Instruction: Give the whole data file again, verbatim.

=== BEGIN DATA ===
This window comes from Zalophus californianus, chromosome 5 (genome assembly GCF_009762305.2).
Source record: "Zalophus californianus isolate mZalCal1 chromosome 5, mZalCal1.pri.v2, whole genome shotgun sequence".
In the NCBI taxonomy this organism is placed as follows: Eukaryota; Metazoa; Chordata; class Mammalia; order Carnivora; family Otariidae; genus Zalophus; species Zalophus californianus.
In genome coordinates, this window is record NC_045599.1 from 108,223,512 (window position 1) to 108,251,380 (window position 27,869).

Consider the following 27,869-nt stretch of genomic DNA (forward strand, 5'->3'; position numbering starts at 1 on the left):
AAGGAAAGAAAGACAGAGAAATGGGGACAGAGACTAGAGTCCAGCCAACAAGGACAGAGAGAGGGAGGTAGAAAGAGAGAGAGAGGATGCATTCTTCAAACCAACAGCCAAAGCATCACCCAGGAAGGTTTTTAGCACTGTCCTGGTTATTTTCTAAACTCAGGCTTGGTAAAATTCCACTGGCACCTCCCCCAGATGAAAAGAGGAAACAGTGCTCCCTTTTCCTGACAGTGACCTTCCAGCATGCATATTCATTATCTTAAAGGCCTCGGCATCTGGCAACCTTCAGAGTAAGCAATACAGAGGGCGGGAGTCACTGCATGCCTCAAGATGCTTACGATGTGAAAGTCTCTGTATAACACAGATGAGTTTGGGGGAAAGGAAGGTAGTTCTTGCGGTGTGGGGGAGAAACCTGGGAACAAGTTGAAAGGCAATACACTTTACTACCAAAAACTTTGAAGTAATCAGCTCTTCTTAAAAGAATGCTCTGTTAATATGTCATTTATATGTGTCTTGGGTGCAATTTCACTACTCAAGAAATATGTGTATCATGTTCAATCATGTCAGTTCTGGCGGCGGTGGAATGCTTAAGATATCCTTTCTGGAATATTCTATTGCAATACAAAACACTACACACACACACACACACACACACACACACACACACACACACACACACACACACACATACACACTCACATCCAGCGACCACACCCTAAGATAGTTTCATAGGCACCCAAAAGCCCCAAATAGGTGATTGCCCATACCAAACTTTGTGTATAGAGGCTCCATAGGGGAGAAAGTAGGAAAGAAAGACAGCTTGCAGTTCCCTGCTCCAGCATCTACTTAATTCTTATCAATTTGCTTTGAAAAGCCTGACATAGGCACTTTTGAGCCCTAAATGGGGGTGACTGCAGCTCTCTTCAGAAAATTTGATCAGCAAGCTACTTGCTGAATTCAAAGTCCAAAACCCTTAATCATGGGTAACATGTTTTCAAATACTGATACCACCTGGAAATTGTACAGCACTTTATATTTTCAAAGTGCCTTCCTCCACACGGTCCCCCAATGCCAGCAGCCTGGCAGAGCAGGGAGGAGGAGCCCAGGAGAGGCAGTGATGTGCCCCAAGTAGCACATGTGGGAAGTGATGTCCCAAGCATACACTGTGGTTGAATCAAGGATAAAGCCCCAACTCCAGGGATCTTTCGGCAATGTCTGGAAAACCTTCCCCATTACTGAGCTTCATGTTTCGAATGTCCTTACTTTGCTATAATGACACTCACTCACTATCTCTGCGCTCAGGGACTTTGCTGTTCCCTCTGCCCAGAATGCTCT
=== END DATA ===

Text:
This window comes from Zalophus californianus, chromosome 5 (genome assembly GCF_009762305.2).
Source record: "Zalophus californianus isolate mZalCal1 chromosome 5, mZalCal1.pri.v2, whole genome shotgun sequence".
In the NCBI taxonomy this organism is placed as follows: Eukaryota; Metazoa; Chordata; class Mammalia; order Carnivora; family Otariidae; genus Zalophus; species Zalophus californianus.
In genome coordinates, this window is record NC_045599.1 from 108,223,512 (window position 1) to 108,251,380 (window position 27,869).

Consider the following 27,869-nt stretch of genomic DNA (forward strand, 5'->3'; position numbering starts at 1 on the left):
AAGGAAAGAAAGACAGAGAAATGGGGACAGAGACTAGAGTCCAGCCAACAAGGACAGAGAGAGGGAGGTAGAAAGAGAGAGAGAGGATGCATTCTTCAAACCAACAGCCAAAGCATCACCCAGGAAGGTTTTTAGCACTGTCCTGGTTATTTTCTAAACTCAGGCTTGGTAAAATTCCACTGGCACCTCCCCCAGATGAAAAGAGGAAACAGTGCTCCCTTTTCCTGACAGTGACCTTCCAGCATGCATATTCATTATCTTAAAGGCCTCGGCATCTGGCAACCTTCAGAGTAAGCAATACAGAGGGCGGGAGTCACTGCATGCCTCAAGATGCTTACGATGTGAAAGTCTCTGTATAACACAGATGAGTTTGGGGGAAAGGAAGGTAGTTCTTGCGGTGTGGGGGAGAAACCTGGGAACAAGTTGAAAGGCAATACACTTTACTACCAAAAACTTTGAAGTAATCAGCTCTTCTTAAAAGAATGCTCTGTTAATATGTCATTTATATGTGTCTTGGGTGCAATTTCACTACTCAAGAAATATGTGTATCATGTTCAATCATGTCAGTTCTGGCGGCGGTGGAATGCTTAAGATATCCTTTCTGGAATATTCTATTGCAATACAAAACACTACACACACACACACACACACACACACACACACACACACACACACACACACACACACATACACACTCACATCCAGCGACCACACCCTAAGATAGTTTCATAGGCACCCAAAAGCCCCAAATAGGTGATTGCCCATACCAAACTTTGTGTATAGAGGCTCCATAGGGGAGAAAGTAGGAAAGAAAGACAGCTTGCAGTTCCCTGCTCCAGCATCTACTTAATTCTTATCAATTTGCTTTGAAAAGCCTGACATAGGCACTTTTGAGCCCTAAATGGGGGTGACTGCAGCTCTCTTCAGAAAATTTGATCAGCAAGCTACTTGCTGAATTCAAAGTCCAAAACCCTTAATCATGGGTAACATGTTTTCAAATACTGATACCACCTGGAAATTGTACAGCACTTTATATTTTCAAAGTGCCTTCCTCCACACGGTCCCCCAATGCCAGCAGCCTGGCAGAGCAGGGAGGAGGAGCCCAGGAGAGGCAGTGATGTGCCCCAAGTAGCACATGTGGGAAGTGATGTCCCAAGCATACACTGTGGTTGAATCAAGGATAAAGCCCCAACTCCAGGGATCTTTCGGCAATGTCTGGAAAACCTTCCCCATTACTGAGCTTCATGTTTCGAATGTCCTTACTTTGCTATAATGACACTCACTCACTATCTCTGCGCTCAGGGACTTTGCTGTTCCCTCTGCCCAGAATGCTCT